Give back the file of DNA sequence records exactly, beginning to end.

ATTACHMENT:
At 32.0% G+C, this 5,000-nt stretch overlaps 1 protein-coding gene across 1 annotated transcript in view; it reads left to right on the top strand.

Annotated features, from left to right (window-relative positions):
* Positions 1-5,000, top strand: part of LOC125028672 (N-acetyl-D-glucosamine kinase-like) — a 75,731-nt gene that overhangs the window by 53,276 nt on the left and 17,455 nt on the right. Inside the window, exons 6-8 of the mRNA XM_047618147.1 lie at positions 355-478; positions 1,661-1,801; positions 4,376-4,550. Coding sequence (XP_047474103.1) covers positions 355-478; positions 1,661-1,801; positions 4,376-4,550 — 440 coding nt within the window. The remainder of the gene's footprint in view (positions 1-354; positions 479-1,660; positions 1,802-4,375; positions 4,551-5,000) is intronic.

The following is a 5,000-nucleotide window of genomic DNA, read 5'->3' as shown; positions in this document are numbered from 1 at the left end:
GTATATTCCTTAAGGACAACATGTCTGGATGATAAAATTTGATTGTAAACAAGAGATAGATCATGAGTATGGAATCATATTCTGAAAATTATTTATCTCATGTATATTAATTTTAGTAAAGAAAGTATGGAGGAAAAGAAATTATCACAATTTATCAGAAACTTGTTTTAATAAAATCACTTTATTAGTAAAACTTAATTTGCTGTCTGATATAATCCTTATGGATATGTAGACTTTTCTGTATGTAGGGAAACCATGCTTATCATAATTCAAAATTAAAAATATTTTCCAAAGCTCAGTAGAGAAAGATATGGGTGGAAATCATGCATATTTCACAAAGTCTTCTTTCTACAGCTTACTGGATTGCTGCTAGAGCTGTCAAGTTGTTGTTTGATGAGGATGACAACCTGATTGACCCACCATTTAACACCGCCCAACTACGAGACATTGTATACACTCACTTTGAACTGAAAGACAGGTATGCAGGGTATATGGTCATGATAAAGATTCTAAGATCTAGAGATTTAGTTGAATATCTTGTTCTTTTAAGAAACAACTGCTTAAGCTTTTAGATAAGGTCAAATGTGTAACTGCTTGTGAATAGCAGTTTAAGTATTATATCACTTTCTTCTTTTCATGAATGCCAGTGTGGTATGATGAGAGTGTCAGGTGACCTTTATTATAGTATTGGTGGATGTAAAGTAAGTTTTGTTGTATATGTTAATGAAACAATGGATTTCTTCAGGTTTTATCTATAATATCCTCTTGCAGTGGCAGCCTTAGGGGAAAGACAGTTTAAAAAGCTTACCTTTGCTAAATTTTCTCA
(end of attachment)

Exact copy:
At 32.0% G+C, this 5,000-nt stretch overlaps 1 protein-coding gene across 1 annotated transcript in view; it reads left to right on the top strand.

Annotated features, from left to right (window-relative positions):
* Positions 1-5,000, top strand: part of LOC125028672 (N-acetyl-D-glucosamine kinase-like) — a 75,731-nt gene that overhangs the window by 53,276 nt on the left and 17,455 nt on the right. Inside the window, exons 6-8 of the mRNA XM_047618147.1 lie at positions 355-478; positions 1,661-1,801; positions 4,376-4,550. Coding sequence (XP_047474103.1) covers positions 355-478; positions 1,661-1,801; positions 4,376-4,550 — 440 coding nt within the window. The remainder of the gene's footprint in view (positions 1-354; positions 479-1,660; positions 1,802-4,375; positions 4,551-5,000) is intronic.

The following is a 5,000-nucleotide window of genomic DNA, read 5'->3' as shown; positions in this document are numbered from 1 at the left end:
GTATATTCCTTAAGGACAACATGTCTGGATGATAAAATTTGATTGTAAACAAGAGATAGATCATGAGTATGGAATCATATTCTGAAAATTATTTATCTCATGTATATTAATTTTAGTAAAGAAAGTATGGAGGAAAAGAAATTATCACAATTTATCAGAAACTTGTTTTAATAAAATCACTTTATTAGTAAAACTTAATTTGCTGTCTGATATAATCCTTATGGATATGTAGACTTTTCTGTATGTAGGGAAACCATGCTTATCATAATTCAAAATTAAAAATATTTTCCAAAGCTCAGTAGAGAAAGATATGGGTGGAAATCATGCATATTTCACAAAGTCTTCTTTCTACAGCTTACTGGATTGCTGCTAGAGCTGTCAAGTTGTTGTTTGATGAGGATGACAACCTGATTGACCCACCATTTAACACCGCCCAACTACGAGACATTGTATACACTCACTTTGAACTGAAAGACAGGTATGCAGGGTATATGGTCATGATAAAGATTCTAAGATCTAGAGATTTAGTTGAATATCTTGTTCTTTTAAGAAACAACTGCTTAAGCTTTTAGATAAGGTCAAATGTGTAACTGCTTGTGAATAGCAGTTTAAGTATTATATCACTTTCTTCTTTTCATGAATGCCAGTGTGGTATGATGAGAGTGTCAGGTGACCTTTATTATAGTATTGGTGGATGTAAAGTAAGTTTTGTTGTATATGTTAATGAAACAATGGATTTCTTCAGGTTTTATCTATAATATCCTCTTGCAGTGGCAGCCTTAGGGGAAAGACAGTTTAAAAAGCTTACCTTTGCTAAATTTTCTCA